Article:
Conferences at Department of Economics, University of Toronto, RCEF 2012: Cities, Open Economies, and Public Policy

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Household Risk and Insurance over the Life Cycle

Andres Erosa, Luisa Fuster, Gueorgui Kambourov

Last modified: 2012-08-02

Abstract


The household, as an entity, is important for understanding the individual and aggregate labor supply
responses to changes in the economic environment. Explicitly modelling the household could, for
example, provide insights into the various risks which individuals face, the way household members
react to and insure against these risks through changes in their labor supply behavior, and the effects
of various government policies and aggregate business cycle shocks. We begin the analysis by
estimating, on U.S. data from 1984 till 2010, a quarterly household wage process in which we allow for
correlation between the shocks of husbands and wives and explicitly correct for selection bias in male
and female labor market participation. In addition, we estimate the household wage process for four
separate household groups - depending on the spouses' education levels. We proceed by building a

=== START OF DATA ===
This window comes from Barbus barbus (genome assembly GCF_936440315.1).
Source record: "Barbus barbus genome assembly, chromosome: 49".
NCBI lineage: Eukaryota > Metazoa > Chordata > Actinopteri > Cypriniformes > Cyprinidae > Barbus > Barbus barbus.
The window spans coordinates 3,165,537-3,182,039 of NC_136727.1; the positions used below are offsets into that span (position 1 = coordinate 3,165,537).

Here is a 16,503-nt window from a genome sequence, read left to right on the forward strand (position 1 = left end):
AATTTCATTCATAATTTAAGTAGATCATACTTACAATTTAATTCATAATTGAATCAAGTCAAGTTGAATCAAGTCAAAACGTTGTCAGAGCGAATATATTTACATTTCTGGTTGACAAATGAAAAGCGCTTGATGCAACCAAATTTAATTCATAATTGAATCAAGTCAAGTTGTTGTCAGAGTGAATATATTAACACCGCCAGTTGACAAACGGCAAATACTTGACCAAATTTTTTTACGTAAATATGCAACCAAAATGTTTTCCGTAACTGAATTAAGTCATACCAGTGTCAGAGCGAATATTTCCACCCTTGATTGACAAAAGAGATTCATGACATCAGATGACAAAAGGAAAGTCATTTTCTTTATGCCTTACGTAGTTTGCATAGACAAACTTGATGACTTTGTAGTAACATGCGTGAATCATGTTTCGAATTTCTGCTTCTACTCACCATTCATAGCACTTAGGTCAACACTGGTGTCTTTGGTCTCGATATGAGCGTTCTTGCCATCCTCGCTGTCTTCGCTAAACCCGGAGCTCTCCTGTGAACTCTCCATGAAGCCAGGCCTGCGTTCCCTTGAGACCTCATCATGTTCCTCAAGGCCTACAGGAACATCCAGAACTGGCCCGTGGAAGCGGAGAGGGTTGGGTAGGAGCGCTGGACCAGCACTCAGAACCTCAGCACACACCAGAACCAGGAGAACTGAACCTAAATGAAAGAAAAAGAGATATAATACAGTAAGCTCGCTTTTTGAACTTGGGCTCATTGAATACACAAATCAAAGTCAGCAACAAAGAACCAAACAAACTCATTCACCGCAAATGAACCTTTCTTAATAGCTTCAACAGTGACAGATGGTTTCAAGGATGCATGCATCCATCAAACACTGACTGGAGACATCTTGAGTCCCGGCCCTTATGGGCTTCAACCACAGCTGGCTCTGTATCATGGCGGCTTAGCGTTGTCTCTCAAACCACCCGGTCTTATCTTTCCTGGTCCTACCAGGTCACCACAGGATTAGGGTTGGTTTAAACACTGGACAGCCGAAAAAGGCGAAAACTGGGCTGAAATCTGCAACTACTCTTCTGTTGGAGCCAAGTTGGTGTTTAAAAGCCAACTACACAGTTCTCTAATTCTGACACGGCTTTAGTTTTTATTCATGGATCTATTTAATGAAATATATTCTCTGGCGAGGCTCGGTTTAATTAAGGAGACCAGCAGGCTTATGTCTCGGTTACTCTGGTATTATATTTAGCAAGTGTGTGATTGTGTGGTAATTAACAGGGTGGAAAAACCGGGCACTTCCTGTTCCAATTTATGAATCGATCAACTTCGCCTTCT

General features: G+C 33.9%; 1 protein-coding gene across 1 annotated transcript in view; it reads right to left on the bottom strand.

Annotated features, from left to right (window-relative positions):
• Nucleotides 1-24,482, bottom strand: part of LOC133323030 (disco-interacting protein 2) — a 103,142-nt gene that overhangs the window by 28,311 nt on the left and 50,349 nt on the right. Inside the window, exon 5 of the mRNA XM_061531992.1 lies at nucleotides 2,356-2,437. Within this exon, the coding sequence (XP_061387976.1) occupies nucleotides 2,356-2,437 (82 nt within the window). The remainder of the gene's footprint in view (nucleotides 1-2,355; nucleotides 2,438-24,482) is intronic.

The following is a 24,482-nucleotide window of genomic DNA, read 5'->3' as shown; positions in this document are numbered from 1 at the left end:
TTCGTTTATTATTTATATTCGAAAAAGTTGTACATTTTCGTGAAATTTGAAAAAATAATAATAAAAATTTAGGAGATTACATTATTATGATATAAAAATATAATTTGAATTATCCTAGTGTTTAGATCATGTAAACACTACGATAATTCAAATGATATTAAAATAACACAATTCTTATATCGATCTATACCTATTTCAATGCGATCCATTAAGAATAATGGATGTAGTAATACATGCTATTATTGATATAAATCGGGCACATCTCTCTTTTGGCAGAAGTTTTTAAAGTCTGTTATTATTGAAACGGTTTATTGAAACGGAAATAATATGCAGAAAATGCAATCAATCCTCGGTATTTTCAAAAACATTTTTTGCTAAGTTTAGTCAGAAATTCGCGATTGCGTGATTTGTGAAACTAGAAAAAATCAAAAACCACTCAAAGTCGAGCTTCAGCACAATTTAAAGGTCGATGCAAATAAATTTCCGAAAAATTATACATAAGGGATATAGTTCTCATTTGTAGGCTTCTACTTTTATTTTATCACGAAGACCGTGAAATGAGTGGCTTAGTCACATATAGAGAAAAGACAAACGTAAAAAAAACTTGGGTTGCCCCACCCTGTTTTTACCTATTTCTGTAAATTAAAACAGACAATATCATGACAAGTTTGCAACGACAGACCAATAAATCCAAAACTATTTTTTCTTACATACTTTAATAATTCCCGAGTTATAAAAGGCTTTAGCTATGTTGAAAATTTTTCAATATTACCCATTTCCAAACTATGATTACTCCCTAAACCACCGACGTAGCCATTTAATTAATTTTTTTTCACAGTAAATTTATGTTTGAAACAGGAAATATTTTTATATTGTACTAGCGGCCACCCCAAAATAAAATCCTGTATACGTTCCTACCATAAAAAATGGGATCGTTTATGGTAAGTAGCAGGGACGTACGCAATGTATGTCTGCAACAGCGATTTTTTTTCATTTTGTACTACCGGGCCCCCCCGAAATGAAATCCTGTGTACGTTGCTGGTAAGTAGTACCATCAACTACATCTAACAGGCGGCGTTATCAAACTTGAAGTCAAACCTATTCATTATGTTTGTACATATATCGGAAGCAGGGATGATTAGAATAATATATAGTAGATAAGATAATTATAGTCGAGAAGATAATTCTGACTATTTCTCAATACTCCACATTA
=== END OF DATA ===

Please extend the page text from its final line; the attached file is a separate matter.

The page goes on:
life-cycle model of the household which features a quarterly model period, four distinct household groups,
an intensive and extensive labor supply margin, labor market risk and incomplete markets, correlated
wage shocks between husbands and wives, and unemployment shocks and labor market frictions. The
model is calibrated to U.S. data from the Survey of Income and Program Participation (SIPP) and the
Panel Study of Income Dynamics (PSID). First, we use the model to analyze the individual and aggregate
labor supply response to a temporary or permanent aggregate productivity shock. Second, we study the
effects of various government policies, such as unemployment insurance and social assistance programs.
Finally, in order to capture the recent severe recession in the United States, we simulate a negative
aggregate productivity shock which lasts for at least six years and study the various mechanisms through
which household labor supply reacts to such a change in the economic environment.

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